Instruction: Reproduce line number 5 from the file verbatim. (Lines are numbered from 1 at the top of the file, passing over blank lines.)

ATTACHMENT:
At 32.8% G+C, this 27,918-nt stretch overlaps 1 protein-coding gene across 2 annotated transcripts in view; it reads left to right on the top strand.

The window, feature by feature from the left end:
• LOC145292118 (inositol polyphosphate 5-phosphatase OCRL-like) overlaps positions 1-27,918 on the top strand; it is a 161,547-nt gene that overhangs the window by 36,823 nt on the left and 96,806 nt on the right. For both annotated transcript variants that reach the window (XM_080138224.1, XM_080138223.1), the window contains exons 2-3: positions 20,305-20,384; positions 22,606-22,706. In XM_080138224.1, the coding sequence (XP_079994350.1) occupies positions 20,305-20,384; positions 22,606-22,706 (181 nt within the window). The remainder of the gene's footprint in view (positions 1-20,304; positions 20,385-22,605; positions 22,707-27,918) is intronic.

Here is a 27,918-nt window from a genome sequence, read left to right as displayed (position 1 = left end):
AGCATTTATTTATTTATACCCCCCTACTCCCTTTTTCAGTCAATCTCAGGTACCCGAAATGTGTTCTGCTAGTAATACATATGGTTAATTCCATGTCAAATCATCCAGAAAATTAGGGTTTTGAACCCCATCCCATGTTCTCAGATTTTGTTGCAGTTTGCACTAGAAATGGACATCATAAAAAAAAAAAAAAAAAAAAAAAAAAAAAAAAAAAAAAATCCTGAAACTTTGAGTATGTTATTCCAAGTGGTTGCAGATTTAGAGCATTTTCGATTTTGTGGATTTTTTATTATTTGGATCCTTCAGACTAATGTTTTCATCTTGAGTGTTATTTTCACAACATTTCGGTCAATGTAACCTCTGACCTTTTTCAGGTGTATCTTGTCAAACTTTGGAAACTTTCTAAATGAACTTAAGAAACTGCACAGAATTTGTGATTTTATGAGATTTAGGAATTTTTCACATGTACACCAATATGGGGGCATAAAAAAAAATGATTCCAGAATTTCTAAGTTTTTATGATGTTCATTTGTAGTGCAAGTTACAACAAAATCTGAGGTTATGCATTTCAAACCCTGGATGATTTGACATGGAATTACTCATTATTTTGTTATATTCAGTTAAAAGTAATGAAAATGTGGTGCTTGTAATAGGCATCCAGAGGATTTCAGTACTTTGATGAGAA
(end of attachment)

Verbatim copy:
AGCATTTATTTATTTATACCCCCCTACTCCCTTTTTCAGTCAATCTCAGGTACCCGAAATGTGTTCTGCTAGTAATACATATGGTTAATTCCATGTCAAATCATCCAGAAAATTAGGGTTTTGAACCCCATCCCATGTTCTCAGATTTTGTTGCAGTTTGCACTAGAAATGGACATCATAAAAAAAAAAAAAAAAAAAAAAAAAAAAAAAAAAAAAAATCCTGAAACTTTGAGTATGTTATTCCAAGTGGTTGCAGATTTAGAGCATTTTCGATTTTGTGGATTTTTTATTATTTGGATCCTTCAGACTAATGTTTTCATCTTGAGTGTTATTTTCACAACATTTCGGTCAATGTAACCTCTGACCTTTTTCAGGTGTATCTTGTCAAACTTTGGAAACTTTCTAAATGAACTTAAGAAACTGCACAGAATTTGTGATTTTATGAGATTTAGGAATTTTTCACATGTACACCAATATGGGGGCATAAAAAAAAATGATTCCAGAATTTCTAAGTTTTTATGATGTTCATTTGTAGTGCAAGTTACAACAAAATCTGAGGTTATGCATTTCAAACCCTGGATGATTTGACATGGAATTACTCATTATTTTGTTATATTCAGTTAAAAGTAATGAAAATGTGGTGCTTGTAATAGGCATCCAGAGGATTTCAGTACTTTGATGAGAA